A former dairy property, Lune de Sang is now the centre of an ambitious project that is bringing back a pocket of subtropical rainforest to the Byron Bay hinterland. The first seedlings are beginning to form an impressive canopy but it will be another 3 centuries before this slow growth forest reaches maturity. This enduring, multi-generational project demands architecture to match; if not in a continuously functioning capacity, then in the capacity of ancient stone and concrete ruins; witnesses to the early years of this extraordinary project.
The project’s latest component, the Pavilion, sits as part of a suite of 5 structures on the Lune de Sang site. These include two working sheds, a guesthouse and a general manager’s residence. While categorically a dwelling too, the Pavilion’s function is distinctly communal in nature. The building is divided into two, very discrete parts: an open, functionally public, local gathering space, and a hidden, intensely private retreat.
The communal component of the pavilion has more in common with public architecture than with private dwellings. Its scale walks a fine line between retaining a degree of domestic comfort without feeling oppressively private – you won’t feel awkward waiting on this couch. The pool and accompanying amenities are similarly geared toward visitors and the space has already played host to community and family gatherings. At no point is the connection to the emerging forest interrupted; its only solid wall is a continuation of a stone landscape retaining wall, while floor to ceiling glass brings the forest inside.
Physically the building is one structure but the two parts are so distinct that to enter the private retreat one must step outside into the landscape before coming in. Once inside a kitchenette and living space stress the pavilion’s public function. There are no sweeping views of the landscape, instead the glass perimeter looks onto a lush rainforest embankment lending the space a subterranean quality. An exquisitely refined concrete and stone structure provides the thermal mass that keeps the space cool while robust blackbutt joinery partitions the space.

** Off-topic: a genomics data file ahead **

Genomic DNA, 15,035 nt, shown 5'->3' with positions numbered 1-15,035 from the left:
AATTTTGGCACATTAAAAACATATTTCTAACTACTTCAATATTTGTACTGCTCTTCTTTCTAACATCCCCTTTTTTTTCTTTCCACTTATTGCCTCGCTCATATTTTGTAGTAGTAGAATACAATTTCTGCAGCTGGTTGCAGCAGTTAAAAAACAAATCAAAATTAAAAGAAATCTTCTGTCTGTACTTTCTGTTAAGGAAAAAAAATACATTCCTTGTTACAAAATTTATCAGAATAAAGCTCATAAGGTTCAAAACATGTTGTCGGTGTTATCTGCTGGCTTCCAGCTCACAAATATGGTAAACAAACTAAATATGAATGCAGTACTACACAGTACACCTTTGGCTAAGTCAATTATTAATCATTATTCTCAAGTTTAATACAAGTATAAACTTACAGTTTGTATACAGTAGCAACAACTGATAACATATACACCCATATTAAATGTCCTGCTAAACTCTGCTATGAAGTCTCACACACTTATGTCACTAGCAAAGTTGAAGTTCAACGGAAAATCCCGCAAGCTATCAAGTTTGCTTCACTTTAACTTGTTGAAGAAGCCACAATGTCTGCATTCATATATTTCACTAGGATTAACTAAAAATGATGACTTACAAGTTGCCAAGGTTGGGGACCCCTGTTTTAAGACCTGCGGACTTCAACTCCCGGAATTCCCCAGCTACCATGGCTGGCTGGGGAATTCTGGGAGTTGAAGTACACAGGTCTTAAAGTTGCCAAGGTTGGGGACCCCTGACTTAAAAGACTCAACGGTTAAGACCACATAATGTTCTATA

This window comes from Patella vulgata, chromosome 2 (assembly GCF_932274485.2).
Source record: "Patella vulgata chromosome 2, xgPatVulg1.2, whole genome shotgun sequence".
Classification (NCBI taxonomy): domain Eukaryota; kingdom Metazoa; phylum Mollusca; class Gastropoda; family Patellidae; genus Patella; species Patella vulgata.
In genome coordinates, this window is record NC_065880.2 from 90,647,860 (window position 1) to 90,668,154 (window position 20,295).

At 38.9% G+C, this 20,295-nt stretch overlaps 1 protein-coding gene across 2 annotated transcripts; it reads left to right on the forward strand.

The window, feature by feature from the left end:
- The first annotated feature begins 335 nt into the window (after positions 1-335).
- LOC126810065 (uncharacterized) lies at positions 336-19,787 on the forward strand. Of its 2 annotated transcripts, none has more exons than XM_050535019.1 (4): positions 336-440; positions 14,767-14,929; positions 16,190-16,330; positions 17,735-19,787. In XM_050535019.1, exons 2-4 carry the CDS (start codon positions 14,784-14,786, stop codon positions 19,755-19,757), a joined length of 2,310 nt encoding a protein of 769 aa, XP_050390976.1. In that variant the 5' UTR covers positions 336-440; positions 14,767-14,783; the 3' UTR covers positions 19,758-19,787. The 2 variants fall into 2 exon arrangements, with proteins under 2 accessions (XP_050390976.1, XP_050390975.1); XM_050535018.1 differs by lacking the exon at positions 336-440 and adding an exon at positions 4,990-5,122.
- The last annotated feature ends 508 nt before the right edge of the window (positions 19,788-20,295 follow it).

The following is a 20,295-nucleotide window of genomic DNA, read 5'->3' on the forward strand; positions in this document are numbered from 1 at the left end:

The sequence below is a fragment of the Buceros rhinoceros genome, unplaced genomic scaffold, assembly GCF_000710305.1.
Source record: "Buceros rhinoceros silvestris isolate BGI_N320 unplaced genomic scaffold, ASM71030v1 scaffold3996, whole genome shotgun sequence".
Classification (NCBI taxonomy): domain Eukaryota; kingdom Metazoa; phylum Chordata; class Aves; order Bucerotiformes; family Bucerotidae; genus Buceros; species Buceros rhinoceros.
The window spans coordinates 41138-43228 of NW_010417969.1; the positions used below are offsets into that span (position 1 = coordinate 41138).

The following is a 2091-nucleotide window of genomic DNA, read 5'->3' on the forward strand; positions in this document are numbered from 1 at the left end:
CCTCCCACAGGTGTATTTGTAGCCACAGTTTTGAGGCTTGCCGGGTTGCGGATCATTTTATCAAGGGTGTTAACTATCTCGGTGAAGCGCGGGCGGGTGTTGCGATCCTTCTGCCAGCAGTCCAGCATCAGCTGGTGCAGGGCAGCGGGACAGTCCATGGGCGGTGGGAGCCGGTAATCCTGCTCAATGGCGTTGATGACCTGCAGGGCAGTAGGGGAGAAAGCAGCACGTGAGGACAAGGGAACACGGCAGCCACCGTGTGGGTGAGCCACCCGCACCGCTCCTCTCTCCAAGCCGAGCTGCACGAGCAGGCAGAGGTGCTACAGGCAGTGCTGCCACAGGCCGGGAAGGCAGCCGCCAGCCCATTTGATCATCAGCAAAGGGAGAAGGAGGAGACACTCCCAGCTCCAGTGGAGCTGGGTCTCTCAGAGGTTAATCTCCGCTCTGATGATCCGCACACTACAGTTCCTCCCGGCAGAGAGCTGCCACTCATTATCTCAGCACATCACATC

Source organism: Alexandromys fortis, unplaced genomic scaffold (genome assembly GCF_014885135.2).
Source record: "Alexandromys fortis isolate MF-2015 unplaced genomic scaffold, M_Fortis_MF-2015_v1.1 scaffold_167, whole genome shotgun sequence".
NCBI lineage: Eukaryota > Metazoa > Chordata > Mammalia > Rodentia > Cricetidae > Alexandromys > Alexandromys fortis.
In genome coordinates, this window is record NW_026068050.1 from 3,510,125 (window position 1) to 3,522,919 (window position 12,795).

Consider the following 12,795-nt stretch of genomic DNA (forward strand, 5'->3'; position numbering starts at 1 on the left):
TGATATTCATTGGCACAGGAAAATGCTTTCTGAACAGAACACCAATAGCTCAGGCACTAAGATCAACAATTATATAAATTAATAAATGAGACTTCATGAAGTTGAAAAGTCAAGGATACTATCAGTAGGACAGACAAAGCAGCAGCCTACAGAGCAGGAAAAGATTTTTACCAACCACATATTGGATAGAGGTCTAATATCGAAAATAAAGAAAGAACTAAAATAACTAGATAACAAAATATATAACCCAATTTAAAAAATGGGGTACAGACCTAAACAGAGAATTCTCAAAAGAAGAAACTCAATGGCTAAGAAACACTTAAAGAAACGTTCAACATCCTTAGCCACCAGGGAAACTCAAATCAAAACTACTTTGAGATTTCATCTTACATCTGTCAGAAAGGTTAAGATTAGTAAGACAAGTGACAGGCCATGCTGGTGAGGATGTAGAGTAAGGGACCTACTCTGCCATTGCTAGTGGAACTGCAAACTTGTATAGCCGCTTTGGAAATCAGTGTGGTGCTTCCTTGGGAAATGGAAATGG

The proportions and scale of the retreat are intimate and reveal the refined craftsmanship so critical to ensuring this building capacity to stand the test of centuries. It’s an outcome that demanded an incredibly close partnership between client, architect, engineer, builder and expert craftsmen, each spending months on careful, hands-on iteration.
While endurance is a defining feature of the architecture, it is also a key feature to the building’s ecological response to the site. Great care was taken in ensuring a minimised carbon investment and this was bolstered by using locally sourced and recycled materials.
All water is collected locally and returned back into the forest ecosystem after use; a level of integration that demanded close partnership with forestry and hydraulics specialists.
Between endurance, integration into a forest ecosystem and the careful use of locally sourced materials, Lune de Sang’s Pavilion aspires to be a sustainable project that will serve a family and their local community for generations to come.